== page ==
When was the last time you filled yourself with existential dread to the sounds of upbeat music? Well, if you’d like to go through it again, Fall Out Boy’s new album, “So Much (For) Stardust,” will give you the experience you desire. As you move through the album, lead singer Patrick Stump’s beautiful voice takes you through the trials and tribulations of life itself, and how gloomy it has become after the pandemic.
The album begins with the sounds of a dramatic piano sequence in the track “Love From The Other Side.” The piano and strings introduction builds to an aggressive guitar that leads into Stump’s powerful vocals as he sings about fighting through odds that are against you, whether it is a failed relationship or just life in general. However, the implication is that you can fight, but life is rigged. This is apparent in the lines, “We’re told we gotta get ahead, yeah, no matter what it takes / But there’s no way off the hamster wheel in this rat race.”
Up next is “Heartbreak Feels So Good.” As can be gleaned from the title, this song’s focus is celebrating life and heartbreak because it is inescapable. As Stump expresses this, he maintains a catchy beat that is perfect for dancing, which is exactly what he wants you to do. He repeatedly tells us not to stop dancing and that we can dance our tears away.
Following is “Hold Me Like a Grudge.” He focuses on the idea that the world is moving too fast and that he is trying to keep up despite reminiscing about a failed relationship. The interesting thing about this song is that it seems like he is aware that he himself is a problem, calling himself a “full-time problem.” An interesting aspect of the song is an intermittent garbled voice that states, “you put the ‘fun,’ into dysfunction.”
Then, there is “Heaven, Iowa” which I personally thought was the most beautiful song on the album. Harping about trying to love another person as you both try to figure out your lives, Stump’s vocals take on an extra level of power as he sings. He desperately cries out the phrase, “Scar crossed lovers / forever,” a repeated mantra that made my heart ache a little.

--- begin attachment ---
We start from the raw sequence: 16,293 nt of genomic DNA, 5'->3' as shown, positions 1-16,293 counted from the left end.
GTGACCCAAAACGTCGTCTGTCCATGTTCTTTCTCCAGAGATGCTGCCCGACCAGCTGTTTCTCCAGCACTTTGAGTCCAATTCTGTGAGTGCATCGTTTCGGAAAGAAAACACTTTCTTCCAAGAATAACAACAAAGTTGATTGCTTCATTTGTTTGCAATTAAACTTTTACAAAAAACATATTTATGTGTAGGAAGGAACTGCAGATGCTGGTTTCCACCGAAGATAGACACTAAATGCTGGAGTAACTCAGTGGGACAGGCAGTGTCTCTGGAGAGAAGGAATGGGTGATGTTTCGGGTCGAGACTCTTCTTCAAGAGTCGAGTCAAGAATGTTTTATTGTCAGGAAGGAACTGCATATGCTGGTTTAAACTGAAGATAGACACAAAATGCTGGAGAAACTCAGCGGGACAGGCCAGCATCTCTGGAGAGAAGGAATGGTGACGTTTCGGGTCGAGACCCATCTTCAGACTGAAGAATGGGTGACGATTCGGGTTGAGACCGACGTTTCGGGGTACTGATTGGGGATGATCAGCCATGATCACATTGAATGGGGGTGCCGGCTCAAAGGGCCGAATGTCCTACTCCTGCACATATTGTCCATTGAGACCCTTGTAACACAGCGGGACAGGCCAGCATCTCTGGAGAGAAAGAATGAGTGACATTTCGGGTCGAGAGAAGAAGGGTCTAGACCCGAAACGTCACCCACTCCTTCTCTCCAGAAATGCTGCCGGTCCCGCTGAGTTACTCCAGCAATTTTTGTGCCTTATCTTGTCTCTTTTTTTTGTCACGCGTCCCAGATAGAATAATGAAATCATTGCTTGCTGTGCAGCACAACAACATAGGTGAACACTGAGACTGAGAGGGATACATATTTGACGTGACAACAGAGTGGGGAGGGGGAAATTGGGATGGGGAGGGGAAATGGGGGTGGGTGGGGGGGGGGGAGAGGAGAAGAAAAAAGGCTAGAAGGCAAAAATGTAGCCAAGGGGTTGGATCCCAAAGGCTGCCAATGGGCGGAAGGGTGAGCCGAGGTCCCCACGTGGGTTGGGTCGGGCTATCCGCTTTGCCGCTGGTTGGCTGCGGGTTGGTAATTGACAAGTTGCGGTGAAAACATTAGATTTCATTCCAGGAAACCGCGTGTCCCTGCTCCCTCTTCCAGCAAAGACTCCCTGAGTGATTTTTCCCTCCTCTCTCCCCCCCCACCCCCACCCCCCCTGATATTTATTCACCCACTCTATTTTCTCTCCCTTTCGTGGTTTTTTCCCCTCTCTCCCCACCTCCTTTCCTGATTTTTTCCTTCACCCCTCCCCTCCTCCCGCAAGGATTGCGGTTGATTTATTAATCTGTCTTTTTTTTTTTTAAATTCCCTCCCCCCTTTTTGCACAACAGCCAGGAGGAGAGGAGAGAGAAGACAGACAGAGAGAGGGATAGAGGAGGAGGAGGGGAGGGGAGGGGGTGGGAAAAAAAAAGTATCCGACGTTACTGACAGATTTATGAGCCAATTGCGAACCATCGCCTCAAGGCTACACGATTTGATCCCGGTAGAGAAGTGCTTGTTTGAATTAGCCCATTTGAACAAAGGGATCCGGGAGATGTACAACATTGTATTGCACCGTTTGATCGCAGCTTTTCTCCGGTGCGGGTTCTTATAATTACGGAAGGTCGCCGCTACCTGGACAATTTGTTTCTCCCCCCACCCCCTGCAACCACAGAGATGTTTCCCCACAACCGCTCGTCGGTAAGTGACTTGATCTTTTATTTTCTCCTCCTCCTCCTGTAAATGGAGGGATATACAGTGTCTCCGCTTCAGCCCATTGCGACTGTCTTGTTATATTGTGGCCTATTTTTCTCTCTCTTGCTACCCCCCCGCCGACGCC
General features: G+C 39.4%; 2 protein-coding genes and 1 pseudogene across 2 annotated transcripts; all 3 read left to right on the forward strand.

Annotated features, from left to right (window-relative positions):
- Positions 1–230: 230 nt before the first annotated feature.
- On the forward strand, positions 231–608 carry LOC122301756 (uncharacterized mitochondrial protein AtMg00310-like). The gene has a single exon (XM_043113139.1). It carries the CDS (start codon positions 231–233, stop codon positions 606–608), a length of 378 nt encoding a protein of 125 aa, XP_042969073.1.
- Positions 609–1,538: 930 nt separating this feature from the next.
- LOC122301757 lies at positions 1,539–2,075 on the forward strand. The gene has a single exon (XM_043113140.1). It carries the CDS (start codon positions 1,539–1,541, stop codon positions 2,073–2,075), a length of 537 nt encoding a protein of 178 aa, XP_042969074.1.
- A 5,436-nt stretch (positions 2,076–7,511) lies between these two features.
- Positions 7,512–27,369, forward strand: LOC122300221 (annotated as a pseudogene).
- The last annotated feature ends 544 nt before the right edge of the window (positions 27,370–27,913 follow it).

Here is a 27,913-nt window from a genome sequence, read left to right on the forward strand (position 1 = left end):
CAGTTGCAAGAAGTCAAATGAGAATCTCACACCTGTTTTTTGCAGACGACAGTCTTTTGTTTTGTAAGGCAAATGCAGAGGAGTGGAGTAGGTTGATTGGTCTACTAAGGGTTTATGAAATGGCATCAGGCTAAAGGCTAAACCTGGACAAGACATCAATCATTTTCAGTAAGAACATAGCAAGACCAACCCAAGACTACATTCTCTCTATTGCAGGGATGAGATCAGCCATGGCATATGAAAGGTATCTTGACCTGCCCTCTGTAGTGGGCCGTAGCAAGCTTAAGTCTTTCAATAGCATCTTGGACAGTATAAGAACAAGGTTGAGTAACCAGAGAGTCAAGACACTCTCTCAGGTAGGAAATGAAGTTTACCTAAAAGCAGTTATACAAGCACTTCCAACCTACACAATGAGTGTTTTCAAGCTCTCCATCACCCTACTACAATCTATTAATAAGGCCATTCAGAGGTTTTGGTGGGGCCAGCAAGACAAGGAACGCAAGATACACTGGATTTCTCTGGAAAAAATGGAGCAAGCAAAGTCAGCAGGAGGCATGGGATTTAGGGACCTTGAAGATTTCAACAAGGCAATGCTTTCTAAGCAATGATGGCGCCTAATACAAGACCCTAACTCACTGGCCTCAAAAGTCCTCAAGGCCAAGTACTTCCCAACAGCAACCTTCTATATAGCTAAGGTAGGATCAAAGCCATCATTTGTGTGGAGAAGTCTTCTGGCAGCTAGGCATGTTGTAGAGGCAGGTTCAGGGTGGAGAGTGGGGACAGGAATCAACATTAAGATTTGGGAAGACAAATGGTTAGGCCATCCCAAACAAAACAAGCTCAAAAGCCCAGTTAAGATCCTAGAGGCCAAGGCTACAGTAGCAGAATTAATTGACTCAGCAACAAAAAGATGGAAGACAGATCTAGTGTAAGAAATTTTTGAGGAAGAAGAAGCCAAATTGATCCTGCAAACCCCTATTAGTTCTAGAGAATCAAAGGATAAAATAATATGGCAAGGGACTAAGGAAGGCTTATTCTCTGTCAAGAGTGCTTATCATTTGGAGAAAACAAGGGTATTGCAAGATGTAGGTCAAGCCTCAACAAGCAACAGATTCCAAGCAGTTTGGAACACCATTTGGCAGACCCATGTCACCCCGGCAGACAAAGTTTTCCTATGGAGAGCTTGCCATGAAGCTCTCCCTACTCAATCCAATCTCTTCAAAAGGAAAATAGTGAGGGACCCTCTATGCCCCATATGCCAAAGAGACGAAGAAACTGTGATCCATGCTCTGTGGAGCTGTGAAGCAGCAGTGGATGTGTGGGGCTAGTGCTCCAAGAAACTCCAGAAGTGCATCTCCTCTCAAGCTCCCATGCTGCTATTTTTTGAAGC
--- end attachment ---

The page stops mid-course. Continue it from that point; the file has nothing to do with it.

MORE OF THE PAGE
The album takes a break from songs about halfway through with the track “The Pink Seashell.” Featuring famous actor Ethan Hawke, this track was inspired by his part in the film “Reality Bites.” The lyrics to this track are from Hawke’s character who tells a story about his father giving him a pink seashell and telling him all of the answers he needs are inside. However, finding that the seashell is empty, it gives Hawke’s character an outlook on life that it is meaningless.
The song “What a Time To Be Alive” really deepens this theme as it specifically alludes to the COVID-19 pandemic. There are multiple parts of the song that incorporate aspects of the pandemic, but the most chilling were the lyrics, “Sometimes you wonder if we’re ever looking back / At a picture of 2019 / And saying, ‘That’s the way, the world, it used to be / Before our dreams started bursting at the seams.’” The pandemic upturned many lives and people are still recovering.
The final track, “So Much (For) Stardust,” starts off with string instrumentals as it leads into a reflection about how the future is unknown and, “we thought we had it all.” Stump perfectly ties in lyrics from the first track, making the perfect callback. He sings, “In another life you were my babe / In another life you were the sunshine of my lifetime / What would you trade the pain for? I’m not sure.”
As you move through the album, lead singer Patrick Stump’s beautiful voice takes you through the trials and tribulations of life itself, and how gloomy it has become after the pandemic.
This album is a story of lost connections between one another as well as the broken connection between the self with their world. While the message can dampen the mood, it can also alleviate some stress for those who struggle as they know they aren’t the only ones suffering. Overall, it was a beautiful collection of observations about our world today and what life can sometimes feel like.
Featured photo courtesy of @AppleMusic, Twitter